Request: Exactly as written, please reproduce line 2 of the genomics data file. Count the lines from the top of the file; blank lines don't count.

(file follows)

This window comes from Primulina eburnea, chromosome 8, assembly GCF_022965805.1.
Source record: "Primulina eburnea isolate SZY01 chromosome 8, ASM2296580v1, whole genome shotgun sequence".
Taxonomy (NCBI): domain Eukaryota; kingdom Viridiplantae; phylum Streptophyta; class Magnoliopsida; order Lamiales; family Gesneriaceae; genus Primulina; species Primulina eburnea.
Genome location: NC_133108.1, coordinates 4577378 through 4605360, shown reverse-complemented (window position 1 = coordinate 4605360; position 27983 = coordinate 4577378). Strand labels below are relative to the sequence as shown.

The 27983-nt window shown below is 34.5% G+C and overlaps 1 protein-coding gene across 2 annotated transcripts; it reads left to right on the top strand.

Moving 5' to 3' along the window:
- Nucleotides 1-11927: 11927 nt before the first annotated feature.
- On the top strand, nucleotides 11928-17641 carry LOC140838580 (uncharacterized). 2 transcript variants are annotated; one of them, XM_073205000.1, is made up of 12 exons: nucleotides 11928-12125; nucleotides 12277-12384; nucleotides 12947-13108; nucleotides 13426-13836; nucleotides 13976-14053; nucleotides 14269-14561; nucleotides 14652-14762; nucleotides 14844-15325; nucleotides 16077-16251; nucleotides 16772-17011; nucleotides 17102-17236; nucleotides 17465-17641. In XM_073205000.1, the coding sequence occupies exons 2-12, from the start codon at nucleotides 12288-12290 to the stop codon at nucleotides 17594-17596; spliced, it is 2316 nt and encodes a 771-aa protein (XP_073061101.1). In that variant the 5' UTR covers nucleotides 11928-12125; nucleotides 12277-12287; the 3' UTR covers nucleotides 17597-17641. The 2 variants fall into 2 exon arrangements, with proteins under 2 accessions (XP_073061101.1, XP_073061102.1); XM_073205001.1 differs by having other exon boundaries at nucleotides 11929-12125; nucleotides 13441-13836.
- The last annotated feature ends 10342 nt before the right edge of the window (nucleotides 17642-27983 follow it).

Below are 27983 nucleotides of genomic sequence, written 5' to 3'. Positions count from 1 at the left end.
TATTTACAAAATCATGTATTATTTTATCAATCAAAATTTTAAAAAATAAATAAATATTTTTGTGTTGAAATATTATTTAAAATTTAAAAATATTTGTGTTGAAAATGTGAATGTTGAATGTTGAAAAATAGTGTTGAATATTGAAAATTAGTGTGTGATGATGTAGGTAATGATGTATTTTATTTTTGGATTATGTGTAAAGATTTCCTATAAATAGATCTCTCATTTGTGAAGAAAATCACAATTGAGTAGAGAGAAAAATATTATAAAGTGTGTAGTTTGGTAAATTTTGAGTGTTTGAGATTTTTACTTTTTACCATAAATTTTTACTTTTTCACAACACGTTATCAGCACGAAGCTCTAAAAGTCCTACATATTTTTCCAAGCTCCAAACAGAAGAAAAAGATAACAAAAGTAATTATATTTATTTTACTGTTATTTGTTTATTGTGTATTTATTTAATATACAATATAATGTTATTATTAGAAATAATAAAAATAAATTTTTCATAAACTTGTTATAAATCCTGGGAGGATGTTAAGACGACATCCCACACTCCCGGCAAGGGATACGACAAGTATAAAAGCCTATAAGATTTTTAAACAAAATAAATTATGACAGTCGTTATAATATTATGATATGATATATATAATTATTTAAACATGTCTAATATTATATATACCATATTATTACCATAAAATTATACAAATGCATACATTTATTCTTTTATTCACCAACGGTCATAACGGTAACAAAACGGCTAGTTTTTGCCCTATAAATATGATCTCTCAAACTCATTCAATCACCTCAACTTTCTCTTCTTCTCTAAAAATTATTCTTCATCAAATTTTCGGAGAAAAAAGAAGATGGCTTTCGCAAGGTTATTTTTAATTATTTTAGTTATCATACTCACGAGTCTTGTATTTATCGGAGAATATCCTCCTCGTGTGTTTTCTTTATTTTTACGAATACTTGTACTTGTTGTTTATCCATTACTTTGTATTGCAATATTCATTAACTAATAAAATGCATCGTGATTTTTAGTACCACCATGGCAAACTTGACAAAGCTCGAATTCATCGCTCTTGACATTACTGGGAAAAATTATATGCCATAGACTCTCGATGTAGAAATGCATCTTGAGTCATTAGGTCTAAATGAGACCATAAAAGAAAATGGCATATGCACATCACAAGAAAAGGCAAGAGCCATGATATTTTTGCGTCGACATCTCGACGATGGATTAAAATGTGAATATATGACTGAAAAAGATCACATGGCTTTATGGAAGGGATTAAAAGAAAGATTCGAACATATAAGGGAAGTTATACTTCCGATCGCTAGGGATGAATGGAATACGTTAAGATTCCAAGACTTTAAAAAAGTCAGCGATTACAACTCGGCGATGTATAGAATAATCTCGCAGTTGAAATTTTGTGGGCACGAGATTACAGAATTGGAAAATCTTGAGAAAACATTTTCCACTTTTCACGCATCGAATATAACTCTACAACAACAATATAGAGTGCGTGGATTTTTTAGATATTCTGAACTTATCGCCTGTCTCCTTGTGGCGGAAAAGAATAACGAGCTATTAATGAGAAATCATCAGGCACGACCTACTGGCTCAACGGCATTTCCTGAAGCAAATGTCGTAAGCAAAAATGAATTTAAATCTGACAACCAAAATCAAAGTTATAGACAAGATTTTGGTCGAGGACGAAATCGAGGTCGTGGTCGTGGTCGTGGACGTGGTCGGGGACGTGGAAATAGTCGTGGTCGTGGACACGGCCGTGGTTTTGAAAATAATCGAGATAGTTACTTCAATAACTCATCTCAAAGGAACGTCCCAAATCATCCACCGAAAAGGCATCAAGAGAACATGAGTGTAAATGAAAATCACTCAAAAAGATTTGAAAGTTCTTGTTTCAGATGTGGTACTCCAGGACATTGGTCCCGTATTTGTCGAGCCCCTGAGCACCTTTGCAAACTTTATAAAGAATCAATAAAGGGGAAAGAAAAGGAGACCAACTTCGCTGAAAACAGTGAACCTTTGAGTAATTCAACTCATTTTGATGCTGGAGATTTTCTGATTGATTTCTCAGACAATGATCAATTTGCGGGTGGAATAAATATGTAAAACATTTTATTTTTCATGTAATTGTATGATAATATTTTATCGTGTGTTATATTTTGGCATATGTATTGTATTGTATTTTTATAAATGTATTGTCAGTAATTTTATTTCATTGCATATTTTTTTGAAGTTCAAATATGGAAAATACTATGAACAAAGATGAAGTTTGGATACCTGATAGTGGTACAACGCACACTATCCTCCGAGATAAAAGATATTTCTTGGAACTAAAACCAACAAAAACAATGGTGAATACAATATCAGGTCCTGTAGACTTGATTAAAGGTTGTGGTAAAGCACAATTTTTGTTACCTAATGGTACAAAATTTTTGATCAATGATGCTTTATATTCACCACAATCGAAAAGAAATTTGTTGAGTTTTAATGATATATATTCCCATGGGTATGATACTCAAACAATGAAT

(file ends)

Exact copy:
Source record: "Primulina eburnea isolate SZY01 chromosome 8, ASM2296580v1, whole genome shotgun sequence".